* Celtic name: Coll (pronounced: Cull) – ‘C’. Coll means "life force within you".
* Folk or Common names: tree of Wisdom, Lamb’s Tails Tree, Collo or Coslo (Gailic), The tree’s name shares a common root with the walnut tree and its nut, or cnu and hnot in Europe and Nux in latin.
* Latin name: European hazel – corylus avellana; American Filbert – corylus americana.
* Parts used: Nut, leaves, branches, wood.
Hazel can be used as a drainage remedy and can help restore elasticity to the lungs. Hazelnuts, of course, can be eaten, and are a good source of phosphorus, magnesium, potassium, copper, protein and fatty acids. The nuts can be powdered and be mixed with mead or honeyed water to help a cough. Cows’ milk yield can be increased by giving them hazel leaves to eat. The properties of the leaves and bark are similar, astringent, tonic, sedative, valuable in checking internal and external hemorrhage, most efficacious in the treatment of piles, a good pain-killer for the same, useful for bruises and inflammatory swellings, also for diarrhea, dysentery and mucous discharges. It has long been used by the North American Indians as poultices for painful swellings and tumors. The decoction has been utilized for menorrhagia and the debilitated state resulting from abortion. It has been found to be beneficial for bleeding from the lungs and nose, as well as from other internal organs. In the treatment of varicose veins, it should be applied on a lint bandage, which must be constantly kept moist: a pad of Witch Hazel applied to a burst varicose vein will stop the bleeding and often save life by its instant application.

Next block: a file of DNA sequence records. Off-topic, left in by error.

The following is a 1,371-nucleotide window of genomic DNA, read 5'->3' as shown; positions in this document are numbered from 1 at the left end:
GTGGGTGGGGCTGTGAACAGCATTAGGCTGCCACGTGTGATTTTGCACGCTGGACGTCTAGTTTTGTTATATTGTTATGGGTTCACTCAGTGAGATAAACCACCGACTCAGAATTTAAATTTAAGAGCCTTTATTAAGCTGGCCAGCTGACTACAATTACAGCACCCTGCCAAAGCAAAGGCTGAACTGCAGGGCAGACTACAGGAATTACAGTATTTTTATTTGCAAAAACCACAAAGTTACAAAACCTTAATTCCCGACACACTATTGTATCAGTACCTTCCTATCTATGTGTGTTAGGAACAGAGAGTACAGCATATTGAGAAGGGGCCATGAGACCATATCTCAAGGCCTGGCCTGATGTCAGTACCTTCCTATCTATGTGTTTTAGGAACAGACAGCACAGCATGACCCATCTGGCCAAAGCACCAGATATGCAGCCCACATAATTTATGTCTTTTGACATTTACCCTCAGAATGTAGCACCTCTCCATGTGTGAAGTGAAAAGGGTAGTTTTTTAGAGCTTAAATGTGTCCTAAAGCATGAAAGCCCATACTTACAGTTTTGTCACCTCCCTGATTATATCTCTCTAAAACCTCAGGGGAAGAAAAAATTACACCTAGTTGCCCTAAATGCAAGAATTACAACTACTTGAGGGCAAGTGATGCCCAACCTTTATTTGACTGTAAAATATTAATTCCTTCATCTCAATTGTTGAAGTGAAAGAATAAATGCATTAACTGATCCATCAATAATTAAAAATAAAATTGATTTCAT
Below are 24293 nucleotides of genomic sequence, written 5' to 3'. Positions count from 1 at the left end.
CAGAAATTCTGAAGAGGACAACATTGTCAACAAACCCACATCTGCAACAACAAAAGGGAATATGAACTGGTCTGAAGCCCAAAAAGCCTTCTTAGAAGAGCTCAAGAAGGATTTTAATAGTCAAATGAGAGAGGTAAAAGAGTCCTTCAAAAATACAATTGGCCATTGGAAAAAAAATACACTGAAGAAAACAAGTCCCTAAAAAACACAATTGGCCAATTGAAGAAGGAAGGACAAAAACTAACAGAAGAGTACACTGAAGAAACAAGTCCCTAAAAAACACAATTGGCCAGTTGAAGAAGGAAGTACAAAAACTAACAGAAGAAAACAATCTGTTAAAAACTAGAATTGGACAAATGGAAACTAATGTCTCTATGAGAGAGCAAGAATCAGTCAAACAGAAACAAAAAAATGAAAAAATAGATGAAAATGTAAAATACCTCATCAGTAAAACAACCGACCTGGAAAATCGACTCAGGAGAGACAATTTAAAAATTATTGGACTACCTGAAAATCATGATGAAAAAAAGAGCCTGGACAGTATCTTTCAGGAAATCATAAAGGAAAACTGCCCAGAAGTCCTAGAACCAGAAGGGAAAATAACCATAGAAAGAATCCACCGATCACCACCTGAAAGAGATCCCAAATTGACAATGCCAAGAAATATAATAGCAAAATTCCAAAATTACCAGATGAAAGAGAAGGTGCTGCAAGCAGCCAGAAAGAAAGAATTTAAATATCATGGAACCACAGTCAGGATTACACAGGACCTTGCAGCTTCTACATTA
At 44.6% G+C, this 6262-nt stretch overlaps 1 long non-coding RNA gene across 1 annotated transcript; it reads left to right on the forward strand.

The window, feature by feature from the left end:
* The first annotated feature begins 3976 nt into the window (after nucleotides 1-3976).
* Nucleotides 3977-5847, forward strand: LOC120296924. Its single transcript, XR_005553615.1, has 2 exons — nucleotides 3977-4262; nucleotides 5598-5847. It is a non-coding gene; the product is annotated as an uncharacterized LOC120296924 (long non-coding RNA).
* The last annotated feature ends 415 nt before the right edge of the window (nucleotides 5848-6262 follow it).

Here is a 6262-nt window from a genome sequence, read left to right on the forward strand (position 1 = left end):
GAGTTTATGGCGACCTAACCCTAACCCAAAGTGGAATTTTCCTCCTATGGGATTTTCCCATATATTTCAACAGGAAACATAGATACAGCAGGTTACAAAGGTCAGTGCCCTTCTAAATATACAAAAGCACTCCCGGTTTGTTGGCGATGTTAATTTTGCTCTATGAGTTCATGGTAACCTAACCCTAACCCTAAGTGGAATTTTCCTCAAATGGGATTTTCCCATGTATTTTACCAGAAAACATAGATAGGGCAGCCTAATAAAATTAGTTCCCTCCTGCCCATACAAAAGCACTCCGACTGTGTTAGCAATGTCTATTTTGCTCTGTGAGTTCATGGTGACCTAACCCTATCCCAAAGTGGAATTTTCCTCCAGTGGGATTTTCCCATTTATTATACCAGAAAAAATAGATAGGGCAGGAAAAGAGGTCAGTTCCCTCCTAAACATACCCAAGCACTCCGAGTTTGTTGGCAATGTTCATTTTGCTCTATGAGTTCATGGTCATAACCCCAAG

A tea made of the leaves or bark may be taken freely with advantage, being good for bleeding of the stomach and complaints of the bowels, and an injection of this tea is excellent for inwardly bleeding piles, the relief being marvelous and the cure speedy. An ointment made of 1 part fluid extract of bark to 9 parts simple ointment is also used as a local application. Pond’s Extract of Witch Hazel was much used in our grandmother’s days as a general household remedy for burns, scalds, and inflammatory conditions of the skin generally and it is still in general use. In cases of bites of insects and mosquitoes a pad of cotton-wool, moistened with the extract and applied to the spot will soon cause the pain and swelling to subside. Diluted with warm water, the extract is used for inflammation of the eyelids.